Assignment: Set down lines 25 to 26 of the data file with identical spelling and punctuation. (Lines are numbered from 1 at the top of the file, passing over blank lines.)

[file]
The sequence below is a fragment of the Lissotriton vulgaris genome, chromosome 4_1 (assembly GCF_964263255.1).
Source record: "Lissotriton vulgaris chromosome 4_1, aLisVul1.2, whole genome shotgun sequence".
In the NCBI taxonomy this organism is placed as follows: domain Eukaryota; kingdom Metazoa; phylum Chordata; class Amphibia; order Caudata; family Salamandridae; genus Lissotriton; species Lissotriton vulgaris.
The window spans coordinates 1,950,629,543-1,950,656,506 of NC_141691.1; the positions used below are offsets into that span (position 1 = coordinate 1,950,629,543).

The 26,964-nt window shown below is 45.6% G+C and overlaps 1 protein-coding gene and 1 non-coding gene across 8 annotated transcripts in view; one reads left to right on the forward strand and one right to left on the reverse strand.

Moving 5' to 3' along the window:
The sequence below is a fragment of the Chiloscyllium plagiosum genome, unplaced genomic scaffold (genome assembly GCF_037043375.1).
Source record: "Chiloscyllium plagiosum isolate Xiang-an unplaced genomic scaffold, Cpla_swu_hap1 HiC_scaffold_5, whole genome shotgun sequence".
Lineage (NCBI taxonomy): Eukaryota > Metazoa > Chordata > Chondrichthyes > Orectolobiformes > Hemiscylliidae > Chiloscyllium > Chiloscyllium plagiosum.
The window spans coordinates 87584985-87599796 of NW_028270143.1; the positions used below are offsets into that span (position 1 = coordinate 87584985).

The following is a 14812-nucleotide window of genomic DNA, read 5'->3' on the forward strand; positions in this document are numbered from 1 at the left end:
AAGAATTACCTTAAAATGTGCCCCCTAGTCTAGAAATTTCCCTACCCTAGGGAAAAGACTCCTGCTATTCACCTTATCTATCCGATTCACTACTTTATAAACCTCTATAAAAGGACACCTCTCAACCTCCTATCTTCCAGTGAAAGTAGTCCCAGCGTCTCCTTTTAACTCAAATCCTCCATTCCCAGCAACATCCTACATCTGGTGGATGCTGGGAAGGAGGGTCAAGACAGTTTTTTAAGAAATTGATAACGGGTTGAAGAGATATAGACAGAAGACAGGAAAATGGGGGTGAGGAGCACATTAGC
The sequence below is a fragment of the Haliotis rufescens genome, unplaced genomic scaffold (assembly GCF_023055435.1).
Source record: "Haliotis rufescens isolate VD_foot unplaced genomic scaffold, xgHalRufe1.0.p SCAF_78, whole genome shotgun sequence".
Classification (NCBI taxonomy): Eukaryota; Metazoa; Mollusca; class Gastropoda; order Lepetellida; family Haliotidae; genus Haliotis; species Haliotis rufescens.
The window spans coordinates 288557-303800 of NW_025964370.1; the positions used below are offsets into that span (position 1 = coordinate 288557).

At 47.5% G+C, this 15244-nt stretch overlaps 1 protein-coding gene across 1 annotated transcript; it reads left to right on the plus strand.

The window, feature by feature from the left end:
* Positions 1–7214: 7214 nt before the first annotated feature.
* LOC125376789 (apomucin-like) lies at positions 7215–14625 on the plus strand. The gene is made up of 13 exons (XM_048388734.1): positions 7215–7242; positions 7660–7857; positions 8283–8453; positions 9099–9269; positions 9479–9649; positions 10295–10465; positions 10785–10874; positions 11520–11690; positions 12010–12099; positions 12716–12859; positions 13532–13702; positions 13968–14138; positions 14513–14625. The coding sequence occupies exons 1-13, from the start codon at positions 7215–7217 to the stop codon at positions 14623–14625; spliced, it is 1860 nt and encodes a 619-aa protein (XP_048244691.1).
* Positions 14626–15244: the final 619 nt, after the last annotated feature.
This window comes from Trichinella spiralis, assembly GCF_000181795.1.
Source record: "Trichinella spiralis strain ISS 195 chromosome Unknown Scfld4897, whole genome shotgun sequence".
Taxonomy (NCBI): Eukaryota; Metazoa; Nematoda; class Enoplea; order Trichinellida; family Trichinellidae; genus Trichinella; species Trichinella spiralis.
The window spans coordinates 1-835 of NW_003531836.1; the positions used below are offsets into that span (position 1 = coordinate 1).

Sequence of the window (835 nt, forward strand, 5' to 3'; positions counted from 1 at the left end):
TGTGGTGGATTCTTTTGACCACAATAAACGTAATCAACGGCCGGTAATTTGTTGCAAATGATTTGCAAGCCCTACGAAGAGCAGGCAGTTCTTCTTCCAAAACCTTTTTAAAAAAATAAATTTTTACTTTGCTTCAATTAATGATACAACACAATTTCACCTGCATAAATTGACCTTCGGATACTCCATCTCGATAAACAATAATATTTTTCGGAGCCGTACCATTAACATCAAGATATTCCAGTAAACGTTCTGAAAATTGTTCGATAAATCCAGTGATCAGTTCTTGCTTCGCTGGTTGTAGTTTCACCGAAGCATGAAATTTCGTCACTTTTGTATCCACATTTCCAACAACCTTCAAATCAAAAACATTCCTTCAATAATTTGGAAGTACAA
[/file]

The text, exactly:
The window spans coordinates 1-835 of NW_003531836.1; the positions used below are offsets into that span (position 1 = coordinate 1).

Sequence of the window (835 nt, forward strand, 5' to 3'; positions counted from 1 at the left end):